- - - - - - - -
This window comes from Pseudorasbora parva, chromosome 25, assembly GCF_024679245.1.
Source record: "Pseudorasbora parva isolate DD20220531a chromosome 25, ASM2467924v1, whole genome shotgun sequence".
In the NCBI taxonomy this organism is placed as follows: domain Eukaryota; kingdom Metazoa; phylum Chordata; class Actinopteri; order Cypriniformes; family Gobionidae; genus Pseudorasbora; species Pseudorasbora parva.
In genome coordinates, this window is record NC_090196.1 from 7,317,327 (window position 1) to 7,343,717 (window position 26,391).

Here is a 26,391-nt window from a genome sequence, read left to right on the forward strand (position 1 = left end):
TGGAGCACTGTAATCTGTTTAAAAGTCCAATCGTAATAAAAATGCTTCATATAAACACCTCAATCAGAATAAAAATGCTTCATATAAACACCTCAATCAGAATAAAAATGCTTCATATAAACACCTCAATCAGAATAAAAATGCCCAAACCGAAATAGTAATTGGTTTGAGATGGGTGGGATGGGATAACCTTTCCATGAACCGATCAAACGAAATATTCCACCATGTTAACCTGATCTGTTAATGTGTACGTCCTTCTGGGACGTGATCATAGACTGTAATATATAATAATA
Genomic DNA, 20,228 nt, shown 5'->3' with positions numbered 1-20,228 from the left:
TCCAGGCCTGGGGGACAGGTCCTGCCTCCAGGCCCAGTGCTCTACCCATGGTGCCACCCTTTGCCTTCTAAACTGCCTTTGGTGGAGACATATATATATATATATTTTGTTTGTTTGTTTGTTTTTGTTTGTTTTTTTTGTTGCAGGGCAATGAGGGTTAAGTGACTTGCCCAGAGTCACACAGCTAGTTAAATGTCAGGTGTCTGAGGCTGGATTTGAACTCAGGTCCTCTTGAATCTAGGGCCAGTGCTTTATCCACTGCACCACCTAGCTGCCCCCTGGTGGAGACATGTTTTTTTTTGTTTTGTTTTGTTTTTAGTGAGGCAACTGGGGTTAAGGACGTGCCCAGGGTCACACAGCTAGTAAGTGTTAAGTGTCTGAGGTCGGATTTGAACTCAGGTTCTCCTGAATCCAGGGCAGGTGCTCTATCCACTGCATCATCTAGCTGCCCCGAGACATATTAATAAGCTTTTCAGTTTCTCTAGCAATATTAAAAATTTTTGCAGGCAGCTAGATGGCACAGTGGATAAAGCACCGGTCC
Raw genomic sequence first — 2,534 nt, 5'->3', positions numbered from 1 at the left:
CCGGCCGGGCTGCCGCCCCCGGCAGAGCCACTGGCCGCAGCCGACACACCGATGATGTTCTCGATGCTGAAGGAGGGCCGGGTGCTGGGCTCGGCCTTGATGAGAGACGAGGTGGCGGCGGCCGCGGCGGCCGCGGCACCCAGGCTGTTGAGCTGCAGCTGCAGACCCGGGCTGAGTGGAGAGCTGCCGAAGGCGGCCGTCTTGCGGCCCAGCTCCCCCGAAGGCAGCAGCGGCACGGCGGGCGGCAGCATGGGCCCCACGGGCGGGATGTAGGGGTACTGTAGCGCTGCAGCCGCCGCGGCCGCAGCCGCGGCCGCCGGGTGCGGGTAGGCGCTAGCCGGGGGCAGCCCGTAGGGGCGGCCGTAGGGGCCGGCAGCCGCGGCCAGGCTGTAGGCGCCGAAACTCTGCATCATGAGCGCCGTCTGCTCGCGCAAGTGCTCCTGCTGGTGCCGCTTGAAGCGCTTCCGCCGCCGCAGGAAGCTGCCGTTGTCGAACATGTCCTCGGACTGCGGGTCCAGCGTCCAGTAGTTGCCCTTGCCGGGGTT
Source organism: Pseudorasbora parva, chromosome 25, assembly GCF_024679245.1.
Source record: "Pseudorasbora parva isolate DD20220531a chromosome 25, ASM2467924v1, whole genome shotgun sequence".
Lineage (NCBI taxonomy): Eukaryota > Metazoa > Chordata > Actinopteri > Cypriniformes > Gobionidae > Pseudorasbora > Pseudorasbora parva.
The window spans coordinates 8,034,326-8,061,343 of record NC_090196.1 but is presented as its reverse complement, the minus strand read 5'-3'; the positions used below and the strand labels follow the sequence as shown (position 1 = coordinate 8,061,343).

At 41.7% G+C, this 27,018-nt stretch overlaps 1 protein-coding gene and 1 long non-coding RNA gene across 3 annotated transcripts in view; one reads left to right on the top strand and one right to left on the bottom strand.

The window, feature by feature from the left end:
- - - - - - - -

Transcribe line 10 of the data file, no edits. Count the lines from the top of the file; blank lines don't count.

CCGGCCGGGCTGCCGCCCCCGGCAGAGCCACTGGCCGCAGCCGACACACCGATGATGTTCTCGATGCTGAAGGAGGGCCGGGTGCTGGGCTCGGCCTTGATGAGAGACGAGGTGGCGGCGGCCGCGGCGGCCGCGGCACCCAGGCTGTTGAGCTGCAGCTGCAGACCCGGGCTGAGTGGAGAGCTGCCGAAGGCGGCCGTCTTGCGGCCCAGCTCCCCCGAAGGCAGCAGCGGCACGGCGGGCGGCAGCATGGGCCCCACGGGCGGGATGTAGGGGTACTGTAGCGCTGCAGCCGCCGCGGCCGCAGCCGCGGCCGCCGGGTGCGGGTAGGCGCTAGCCGGGGGCAGCCCGTAGGGGCGGCCGTAGGGGCCGGCAGCCGCGGCCAGGCTGTAGGCGCCGAAACTCTGCATCATGAGCGCCGTCTGCTCGCGCAAGTGCTCCTGCTGGTGCCGCTTGAAGCGCTTCCGCCGCCGCAGGAAGCTGCCGTTGTCGAACATGTCCTCGGACTGCGGGTCCAGCGTCCAGTAGTTGCCCTTGCCGGGGTT